Restaurants should stop serving avocado – Irish Michelin star chef says they're 'akin to battery chickens'

Irish cafés should consider not using avocados or at least reducing the amount they use for their menus because of their impact on the environment, according to Michelin star chef JP McMahon.

Avocados are a popular health food in Ireland, which the Irish Heart Foundation says can help lower the amount of LDL (bad) cholesterol in your blood and reduce your chances of heart disease and stroke.

But McMahon, who owns two Michelin star restaurants, Aniar and Tartare, says avocados are “the blood diamonds of Mexico”.

Drug cartels are increasingly controlling the avocado trade, and in some areas, farmers are thinning out mature pine forest to plant young avocado trees, which require huge volumes of water to grow.

“I don’t use them because of the impact they have on the countries that they are coming from – deforestation in Chile, violence in Mexico. For me, they are akin to battery chickens. I think Irish restaurants should make a conscious effort to not use avocados or at least reduce the amount they use.

“I think Irish restaurants should make a conscious effort to not use avocados or at least reduce the amount they use. You can get Fair Trade avocados but most are not produced this way.”

He adds: “Change won’t happen unless consumers avoid them. We don’t use any in our restaurants. There are plenty of alternatives. We have Jerusalem artichokes (as an alternative to avocados) with hollandaise in our brunch menu in Tartare at the moment.”

In Limerick, Pat O’Sullivan, managing director of the Copia Green café in Limerick says the fruit has never featured on its menu because of the air miles the fruit travels to get to Ireland.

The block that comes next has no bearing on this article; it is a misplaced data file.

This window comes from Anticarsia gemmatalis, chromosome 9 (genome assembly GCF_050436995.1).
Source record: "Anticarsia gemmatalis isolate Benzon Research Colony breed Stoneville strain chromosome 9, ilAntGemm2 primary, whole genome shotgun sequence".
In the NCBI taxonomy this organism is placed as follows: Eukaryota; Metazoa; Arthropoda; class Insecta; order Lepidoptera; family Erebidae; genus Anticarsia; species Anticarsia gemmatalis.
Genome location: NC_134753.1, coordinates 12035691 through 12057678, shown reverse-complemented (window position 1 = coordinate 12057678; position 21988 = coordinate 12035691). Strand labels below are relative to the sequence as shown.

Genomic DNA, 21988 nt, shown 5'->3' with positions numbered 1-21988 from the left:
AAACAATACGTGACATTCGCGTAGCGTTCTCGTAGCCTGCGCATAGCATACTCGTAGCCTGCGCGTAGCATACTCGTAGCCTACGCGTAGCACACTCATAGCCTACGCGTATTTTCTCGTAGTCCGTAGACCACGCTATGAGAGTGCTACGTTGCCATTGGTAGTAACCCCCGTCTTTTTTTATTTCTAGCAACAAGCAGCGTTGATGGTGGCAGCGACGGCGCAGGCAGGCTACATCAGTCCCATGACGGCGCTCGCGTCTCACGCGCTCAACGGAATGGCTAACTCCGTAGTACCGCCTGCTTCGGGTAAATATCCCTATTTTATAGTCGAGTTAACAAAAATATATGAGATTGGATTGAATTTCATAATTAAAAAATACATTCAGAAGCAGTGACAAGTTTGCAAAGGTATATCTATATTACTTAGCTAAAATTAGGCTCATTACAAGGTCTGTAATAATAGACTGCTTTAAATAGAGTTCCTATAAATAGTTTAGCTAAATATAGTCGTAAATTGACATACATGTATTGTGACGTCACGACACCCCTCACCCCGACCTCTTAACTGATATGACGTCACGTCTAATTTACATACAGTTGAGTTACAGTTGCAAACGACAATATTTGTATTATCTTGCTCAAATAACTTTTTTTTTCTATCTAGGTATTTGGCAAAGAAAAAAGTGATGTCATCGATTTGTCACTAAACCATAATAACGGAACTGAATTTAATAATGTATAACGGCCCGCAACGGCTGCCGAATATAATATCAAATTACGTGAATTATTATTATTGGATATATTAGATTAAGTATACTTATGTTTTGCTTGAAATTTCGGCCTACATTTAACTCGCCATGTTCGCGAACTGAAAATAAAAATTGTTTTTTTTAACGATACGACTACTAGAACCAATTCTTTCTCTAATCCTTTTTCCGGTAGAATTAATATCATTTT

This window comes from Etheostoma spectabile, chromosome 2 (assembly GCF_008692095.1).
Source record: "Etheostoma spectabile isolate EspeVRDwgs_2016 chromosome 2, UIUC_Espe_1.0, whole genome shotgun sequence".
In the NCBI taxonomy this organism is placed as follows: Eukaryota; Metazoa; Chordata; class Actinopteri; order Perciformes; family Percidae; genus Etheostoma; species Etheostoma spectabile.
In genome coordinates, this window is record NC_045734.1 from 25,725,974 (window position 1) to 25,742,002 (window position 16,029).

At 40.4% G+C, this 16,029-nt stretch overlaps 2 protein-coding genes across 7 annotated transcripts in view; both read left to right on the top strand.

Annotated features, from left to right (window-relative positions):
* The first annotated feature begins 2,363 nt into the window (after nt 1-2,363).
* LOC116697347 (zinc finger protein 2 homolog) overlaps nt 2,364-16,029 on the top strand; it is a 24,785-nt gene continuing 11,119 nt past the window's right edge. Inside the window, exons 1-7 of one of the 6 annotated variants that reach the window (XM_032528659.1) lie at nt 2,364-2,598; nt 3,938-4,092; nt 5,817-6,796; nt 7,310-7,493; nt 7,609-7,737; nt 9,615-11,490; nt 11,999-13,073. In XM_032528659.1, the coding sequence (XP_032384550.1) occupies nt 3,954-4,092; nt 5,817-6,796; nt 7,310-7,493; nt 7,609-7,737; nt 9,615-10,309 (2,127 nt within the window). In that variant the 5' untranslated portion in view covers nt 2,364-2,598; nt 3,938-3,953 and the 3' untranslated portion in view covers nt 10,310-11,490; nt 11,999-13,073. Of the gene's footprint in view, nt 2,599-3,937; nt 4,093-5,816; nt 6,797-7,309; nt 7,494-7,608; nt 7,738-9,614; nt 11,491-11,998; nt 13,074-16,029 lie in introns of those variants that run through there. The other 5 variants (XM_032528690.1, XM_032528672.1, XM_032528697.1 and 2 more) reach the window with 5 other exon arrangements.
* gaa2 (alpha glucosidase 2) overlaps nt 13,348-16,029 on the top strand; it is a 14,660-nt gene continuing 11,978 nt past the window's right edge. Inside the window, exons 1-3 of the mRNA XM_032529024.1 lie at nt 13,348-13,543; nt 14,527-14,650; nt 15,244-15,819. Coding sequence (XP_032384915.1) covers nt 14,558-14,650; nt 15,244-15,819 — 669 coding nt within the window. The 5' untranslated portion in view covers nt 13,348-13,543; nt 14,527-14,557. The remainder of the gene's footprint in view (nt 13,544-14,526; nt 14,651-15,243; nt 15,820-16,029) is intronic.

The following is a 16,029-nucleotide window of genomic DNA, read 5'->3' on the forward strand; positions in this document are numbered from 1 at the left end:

“Nothing that travels that far features on our menu, down to the wines, they’re all European and organic,” Mr O’Sullivan says.

Other cafés however, have decided to keep the health food on their menus. The Fumbally Stables in Dublin decided to keep avocados on its menu after nearly two years of debating the issue. The production of meat and almonds, for example, also need to be considered, not just avocados.

Aisling Rogerson, co-owner of the Fumbally, tells “We have debated among ourselves many times in the café. Should we take the avocado off the menu…?”

“I think when it comes to notions of sustainability though, if you have meat on your menu then this argument is almost void. The intensity of rearing just one cow for slaughter is far greater than shipping a box of avocados across the world. I know there are serious issues surrounding water in the growing of these fruit and the political impact it is having in Mexico and Peru, but then we also need to be talking about almonds from California [almond trees demand lots of water] and all those gluten free cakes that people love, and the ever growing popularity in nut milks.”

“And we need to be talking about green beans that are flown in from Kenya and grown intensively with very poor workers’ rights and water scandals of its own.”

Rogerson added: “There is so much in the food world today that is unethical and unsustainable. You pick your battles.”

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